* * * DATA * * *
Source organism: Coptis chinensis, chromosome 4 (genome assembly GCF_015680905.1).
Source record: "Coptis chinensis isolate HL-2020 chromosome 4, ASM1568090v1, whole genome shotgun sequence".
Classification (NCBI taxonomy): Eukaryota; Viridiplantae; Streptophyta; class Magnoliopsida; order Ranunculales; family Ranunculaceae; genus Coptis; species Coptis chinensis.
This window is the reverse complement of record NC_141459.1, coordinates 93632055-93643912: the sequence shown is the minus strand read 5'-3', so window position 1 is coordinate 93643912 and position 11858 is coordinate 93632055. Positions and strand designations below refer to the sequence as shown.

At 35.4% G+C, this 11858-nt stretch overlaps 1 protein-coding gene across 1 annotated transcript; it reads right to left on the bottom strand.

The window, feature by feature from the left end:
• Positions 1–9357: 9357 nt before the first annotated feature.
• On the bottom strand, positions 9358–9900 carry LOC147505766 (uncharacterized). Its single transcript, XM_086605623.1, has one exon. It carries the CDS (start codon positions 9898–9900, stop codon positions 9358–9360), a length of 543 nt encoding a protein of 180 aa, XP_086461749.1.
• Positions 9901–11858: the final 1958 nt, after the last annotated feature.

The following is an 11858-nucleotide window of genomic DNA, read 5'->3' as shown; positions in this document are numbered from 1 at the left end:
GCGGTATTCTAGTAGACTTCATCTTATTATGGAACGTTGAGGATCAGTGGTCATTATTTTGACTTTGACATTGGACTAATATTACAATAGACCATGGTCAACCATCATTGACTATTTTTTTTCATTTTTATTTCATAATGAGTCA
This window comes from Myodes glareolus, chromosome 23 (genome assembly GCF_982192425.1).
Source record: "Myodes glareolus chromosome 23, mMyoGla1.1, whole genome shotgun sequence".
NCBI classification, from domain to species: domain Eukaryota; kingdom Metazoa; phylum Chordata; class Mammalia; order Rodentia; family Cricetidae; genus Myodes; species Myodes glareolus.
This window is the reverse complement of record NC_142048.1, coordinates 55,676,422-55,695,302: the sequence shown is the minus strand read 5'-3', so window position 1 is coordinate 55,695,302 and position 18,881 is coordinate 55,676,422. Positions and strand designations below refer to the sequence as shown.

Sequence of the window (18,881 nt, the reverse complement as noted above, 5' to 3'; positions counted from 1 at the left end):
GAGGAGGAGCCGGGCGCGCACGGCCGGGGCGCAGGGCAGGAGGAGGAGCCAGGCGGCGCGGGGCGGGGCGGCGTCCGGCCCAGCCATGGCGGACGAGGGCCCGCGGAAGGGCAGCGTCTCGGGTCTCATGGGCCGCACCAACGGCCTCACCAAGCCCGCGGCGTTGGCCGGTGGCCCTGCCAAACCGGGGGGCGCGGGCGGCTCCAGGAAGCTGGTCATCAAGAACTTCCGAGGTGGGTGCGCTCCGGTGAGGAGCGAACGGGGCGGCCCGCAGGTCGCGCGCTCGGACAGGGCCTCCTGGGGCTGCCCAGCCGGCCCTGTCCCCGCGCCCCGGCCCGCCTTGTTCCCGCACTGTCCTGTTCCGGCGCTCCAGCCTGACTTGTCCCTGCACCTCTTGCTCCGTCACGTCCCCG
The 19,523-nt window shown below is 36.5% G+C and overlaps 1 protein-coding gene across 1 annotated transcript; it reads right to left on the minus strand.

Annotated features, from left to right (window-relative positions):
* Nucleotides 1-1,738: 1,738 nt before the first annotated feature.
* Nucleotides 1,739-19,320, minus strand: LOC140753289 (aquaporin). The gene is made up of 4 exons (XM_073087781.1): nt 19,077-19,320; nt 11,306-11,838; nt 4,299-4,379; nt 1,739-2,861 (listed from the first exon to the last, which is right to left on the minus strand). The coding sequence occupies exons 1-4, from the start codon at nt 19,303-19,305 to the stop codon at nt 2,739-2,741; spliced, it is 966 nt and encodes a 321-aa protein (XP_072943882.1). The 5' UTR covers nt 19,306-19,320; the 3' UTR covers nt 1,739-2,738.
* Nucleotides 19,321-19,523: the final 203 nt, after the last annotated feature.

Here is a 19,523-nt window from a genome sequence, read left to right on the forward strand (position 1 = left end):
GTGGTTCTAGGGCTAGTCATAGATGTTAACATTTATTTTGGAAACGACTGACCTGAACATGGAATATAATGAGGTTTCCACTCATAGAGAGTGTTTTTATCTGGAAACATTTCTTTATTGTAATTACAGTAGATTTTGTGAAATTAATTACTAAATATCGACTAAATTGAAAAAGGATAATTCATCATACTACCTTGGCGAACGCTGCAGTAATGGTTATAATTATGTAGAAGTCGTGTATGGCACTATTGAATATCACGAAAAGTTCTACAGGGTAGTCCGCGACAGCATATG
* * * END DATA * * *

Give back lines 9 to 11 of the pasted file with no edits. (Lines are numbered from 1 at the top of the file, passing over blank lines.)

• Positions 9901–11858: the final 1958 nt, after the last annotated feature.

The following is an 11858-nucleotide window of genomic DNA, read 5'->3' as shown; positions in this document are numbered from 1 at the left end:
GCGGTATTCTAGTAGACTTCATCTTATTATGGAACGTTGAGGATCAGTGGTCATTATTTTGACTTTGACATTGGACTAATATTACAATAGACCATGGTCAACCATCATTGACTATTTTTTTTCATTTTTATTTCATAATGAGTCA